• Farmer Mike

Hydroponics: Murphy’s Revenge?

Updated: Jun 15


Today on the Urban Farmstead we experienced both highs and lows of growing hydroponically. With Hydro growing you have most of the woes of soil growing combined with the woes of plumbing. Anyone who has ever done plumbing will tell you that when you fix one leak you will create two more. That’s what happened to us the last couple days, I found one of the Bato buckets overflowing, a clear sign that those adventurous roots had clogged one of the drains.

Leaking blood red nutrients into the grass (which loved it) is never a good thing. Upon clearing out the roots, I restarted the system and filled it up only to discover that the reservoir fill valve was leaking water into the reservoir. This totally explained why I didn’t notice the bucket leak sooner, because the system was filling itself back up! With murphy bearing down on me I battled my plumbing demons and replaced the fill valve stopping the leak. Breathing a sigh of relief, I put the tools away and laid down for a good night’s rest. When morning light broke, I woke to check the tomatoes only to discover that the reservoir was overflowing into a gap in the double thick liner. This effectively reduced the size of the reservoir by half. Pulling out the old shop vac, I sucked out the nutrients and water which had pooled between the liner’s layers, discarding the enriched water onto my patio (I’m sure that made the weeds happy). The ballooning liner could still be an issue, but the fix will have to wait until the end of the season because the system is still in use. Needless to say, I’ll keep the shop vac on standby.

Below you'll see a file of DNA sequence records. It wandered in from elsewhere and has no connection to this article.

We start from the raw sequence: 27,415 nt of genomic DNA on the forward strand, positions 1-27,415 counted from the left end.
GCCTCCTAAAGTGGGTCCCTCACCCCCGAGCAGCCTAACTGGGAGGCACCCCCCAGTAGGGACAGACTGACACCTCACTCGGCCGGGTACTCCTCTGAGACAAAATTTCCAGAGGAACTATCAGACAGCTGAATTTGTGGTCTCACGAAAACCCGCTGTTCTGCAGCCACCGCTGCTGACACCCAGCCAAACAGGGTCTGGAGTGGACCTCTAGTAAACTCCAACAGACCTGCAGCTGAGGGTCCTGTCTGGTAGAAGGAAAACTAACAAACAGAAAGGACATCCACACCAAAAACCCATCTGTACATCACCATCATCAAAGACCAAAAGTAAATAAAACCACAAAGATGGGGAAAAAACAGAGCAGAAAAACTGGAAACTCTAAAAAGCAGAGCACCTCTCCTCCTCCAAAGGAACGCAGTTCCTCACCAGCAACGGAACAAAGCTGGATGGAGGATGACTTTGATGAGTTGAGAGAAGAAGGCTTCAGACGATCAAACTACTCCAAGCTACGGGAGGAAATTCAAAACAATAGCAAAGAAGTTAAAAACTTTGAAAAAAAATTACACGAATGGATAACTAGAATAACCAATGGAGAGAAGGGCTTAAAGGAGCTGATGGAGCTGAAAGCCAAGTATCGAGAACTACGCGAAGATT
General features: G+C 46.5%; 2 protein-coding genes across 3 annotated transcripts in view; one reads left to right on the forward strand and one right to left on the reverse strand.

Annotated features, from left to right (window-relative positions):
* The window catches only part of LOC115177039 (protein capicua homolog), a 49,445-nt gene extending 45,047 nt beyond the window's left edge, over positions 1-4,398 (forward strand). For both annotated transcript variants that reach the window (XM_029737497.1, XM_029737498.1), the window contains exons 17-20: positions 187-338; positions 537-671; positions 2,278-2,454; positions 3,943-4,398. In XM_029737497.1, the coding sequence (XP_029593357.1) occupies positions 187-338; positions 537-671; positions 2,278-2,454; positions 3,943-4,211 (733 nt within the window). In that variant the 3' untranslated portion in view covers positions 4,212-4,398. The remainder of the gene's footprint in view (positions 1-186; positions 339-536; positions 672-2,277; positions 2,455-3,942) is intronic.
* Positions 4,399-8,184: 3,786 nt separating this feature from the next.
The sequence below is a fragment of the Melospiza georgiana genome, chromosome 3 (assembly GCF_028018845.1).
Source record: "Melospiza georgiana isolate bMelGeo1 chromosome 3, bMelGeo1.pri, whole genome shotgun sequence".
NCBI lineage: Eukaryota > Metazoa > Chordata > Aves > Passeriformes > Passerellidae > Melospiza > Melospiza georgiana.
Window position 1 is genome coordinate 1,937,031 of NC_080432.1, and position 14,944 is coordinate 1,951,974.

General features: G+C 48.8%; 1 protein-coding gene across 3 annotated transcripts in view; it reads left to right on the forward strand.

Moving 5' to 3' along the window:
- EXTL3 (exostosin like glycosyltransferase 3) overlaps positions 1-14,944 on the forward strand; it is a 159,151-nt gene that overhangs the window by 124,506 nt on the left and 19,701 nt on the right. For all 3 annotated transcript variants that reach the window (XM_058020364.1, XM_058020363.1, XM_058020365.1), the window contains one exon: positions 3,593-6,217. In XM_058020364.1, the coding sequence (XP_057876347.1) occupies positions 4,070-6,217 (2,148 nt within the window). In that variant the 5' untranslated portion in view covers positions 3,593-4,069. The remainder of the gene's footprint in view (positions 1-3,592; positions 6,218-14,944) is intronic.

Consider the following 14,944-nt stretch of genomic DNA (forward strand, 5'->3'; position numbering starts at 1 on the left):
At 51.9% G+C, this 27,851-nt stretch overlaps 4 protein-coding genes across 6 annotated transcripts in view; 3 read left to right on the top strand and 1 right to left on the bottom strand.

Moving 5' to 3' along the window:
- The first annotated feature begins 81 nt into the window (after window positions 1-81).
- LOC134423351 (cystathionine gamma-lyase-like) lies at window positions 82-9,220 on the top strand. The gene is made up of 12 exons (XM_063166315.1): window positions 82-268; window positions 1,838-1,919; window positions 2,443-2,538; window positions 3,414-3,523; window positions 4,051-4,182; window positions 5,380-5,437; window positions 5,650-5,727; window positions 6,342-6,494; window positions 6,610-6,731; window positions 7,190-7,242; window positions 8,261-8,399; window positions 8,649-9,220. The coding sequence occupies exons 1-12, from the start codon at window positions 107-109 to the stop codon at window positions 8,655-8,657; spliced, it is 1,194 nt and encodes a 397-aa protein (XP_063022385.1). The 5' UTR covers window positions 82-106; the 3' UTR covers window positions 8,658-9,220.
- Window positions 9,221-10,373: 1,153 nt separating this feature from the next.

You may be asking yourself why I bother with all that. The answer is simple, hydro works when traditional soil growing simply does not. My hydroponic tomatoes have grown 50% faster than the exact same breed of tomatoes in our soil-based hanging pots. The hanging pots have access to more light than the Hydro tomatoes, but tomatoes are well suited to being hydroponically grown because they are very heavy feeders.

When you choose your method of farming, consider hydroponics and don’t listen to the naysayers who would tell you that Hydro is too hard or produces tasteless fruit, because I will tell you from experience, neither is true. However, it does take some patience…

and a fair bit of plumbing know-how.

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